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High Technology Focused Curriculum Materials For High School Science Instruction

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2001 Annual Conference


Albuquerque, New Mexico

Publication Date

June 24, 2001

Start Date

June 24, 2001

End Date

June 27, 2001



Page Count


Page Numbers

6.541.1 - 6.541.7



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Paper Authors

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Richard Gilbert

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Kimberly Rogers

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Joseph Hickey University of South Florida

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Andrew Hoff University of South Florida

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Eric Roe Hillsborough Community College

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Marilyn Barger Hillsborough Community College

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NOTE: The first page of text has been automatically extracted and included below in lieu of an abstract

Session 2793

High Technology Focused Curriculum Materials for High School Science Instruction

Andrew Hoff, Marilyn Barger, Richard Gilbert, Kimberly S. Rogers, Joseph D. Hickey, and Eric Roe.

University of South Florida, College of Engineering, Tampa, FL. 33620


Today’s high school students, while familiar with high technology as users, frequently fail to connect underlying scientific principles to the technologies that enable their lives in so many ways. We report on initial efforts aimed at providing high school science teachers with technology-based materials, or modules, that they may employ to enhance the presentation of science topics within the guidelines of a state approved curriculum. These materials support the teacher in the normal mode of teacher-centered instruction, considered by both teachers and students to be important [1]. Since topics must be presented within time constraints, modules must replace current classroom materials with content that covers the mandated science theory and practice and in addition, presents the technology connection all within the time frame allocated by the instructors’ current lecture format.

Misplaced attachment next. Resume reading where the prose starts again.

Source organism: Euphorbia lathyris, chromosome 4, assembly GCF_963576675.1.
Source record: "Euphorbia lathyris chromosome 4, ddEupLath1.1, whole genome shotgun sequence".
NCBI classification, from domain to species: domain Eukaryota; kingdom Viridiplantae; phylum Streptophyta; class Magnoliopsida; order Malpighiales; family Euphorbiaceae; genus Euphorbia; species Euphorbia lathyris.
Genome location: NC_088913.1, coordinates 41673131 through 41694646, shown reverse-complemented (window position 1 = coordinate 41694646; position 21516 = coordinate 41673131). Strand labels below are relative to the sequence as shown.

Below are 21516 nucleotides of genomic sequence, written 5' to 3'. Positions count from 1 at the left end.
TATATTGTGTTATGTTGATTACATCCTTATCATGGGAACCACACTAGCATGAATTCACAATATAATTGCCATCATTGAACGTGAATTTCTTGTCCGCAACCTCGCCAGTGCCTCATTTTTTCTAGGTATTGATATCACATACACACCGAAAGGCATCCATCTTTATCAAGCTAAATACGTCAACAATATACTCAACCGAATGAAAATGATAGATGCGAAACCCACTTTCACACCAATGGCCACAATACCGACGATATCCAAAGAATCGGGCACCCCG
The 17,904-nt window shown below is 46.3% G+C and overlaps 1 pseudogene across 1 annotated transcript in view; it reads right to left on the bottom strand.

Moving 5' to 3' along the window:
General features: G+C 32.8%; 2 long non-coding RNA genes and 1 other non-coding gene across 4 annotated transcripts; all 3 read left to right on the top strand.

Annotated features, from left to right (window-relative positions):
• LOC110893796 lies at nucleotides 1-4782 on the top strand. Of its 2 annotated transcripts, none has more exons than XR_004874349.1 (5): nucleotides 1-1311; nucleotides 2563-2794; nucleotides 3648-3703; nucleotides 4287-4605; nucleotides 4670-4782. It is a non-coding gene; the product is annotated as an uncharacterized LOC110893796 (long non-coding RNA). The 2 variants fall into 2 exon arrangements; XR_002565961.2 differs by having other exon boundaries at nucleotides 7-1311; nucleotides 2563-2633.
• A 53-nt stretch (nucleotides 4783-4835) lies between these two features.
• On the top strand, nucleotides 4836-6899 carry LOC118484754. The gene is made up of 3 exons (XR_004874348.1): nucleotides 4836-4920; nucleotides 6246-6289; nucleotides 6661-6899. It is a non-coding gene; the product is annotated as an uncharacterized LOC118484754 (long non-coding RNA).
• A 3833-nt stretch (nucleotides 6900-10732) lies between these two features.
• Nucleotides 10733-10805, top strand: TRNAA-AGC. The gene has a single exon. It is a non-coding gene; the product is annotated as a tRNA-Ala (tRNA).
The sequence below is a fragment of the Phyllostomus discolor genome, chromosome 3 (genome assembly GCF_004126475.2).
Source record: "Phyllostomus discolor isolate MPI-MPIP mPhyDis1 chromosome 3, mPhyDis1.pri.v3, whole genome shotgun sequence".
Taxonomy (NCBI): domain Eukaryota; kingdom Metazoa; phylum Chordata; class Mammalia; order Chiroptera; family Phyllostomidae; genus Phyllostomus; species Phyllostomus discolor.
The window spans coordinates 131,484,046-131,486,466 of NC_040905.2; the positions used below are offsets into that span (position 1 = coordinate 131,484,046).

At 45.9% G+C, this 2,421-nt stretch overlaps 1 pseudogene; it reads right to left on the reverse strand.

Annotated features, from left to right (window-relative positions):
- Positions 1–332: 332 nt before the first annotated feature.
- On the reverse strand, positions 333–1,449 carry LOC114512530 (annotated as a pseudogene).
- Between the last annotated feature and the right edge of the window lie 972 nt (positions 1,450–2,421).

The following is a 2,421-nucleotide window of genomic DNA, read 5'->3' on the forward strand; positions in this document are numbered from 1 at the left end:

Specific topic modules are structured to include three parts: the Basic Lesson Topic, Teacher Materials, and Assessment Tools. An example module title is “Problem Solving” with a Basic Lesson Topic focused on “Precision and Accuracy.” A team that includes faculty from university, community college, and regional high schools develops each module. Although module use varies with course and instructor, one protocol is common. After preparation and planning, the teacher employs a stand-alone module provided video presentation that includes both live-action and animation depicting the science and a technology connection. Support and follow-up class sessions employ traditional lecture materials in the form of transparencies, black board notes, classroom practice and homework problems, classroom discussions, and laboratory exercises, when appropriate, that are also provided as module materials.

This paper presents the architecture, and content of an example module prepared for delivery to physical science, chemistry, and physics classes that include grades 9 through 12 during the present school year. One goal is to assess the impact of a module on students’ topical interest level, their knowledge retention, and finally whether their exposure to a technology’s connections with the underlying science increases the students’ awareness of or interest in the pursuit of technological careers. We discuss our approach to planning and implementation of this assessment process.

Proceedings of the 2001 American Society for Engineering Education Annual Conference & Exposition Copyright © 2001, American Society for Engineering Education

Gilbert, R., & Rogers, K., & Hickey, J., & Hoff, A., & Roe, E., & Barger, M. (2001, June), High Technology Focused Curriculum Materials For High School Science Instruction Paper presented at 2001 Annual Conference, Albuquerque, New Mexico. 10.18260/1-2--9331

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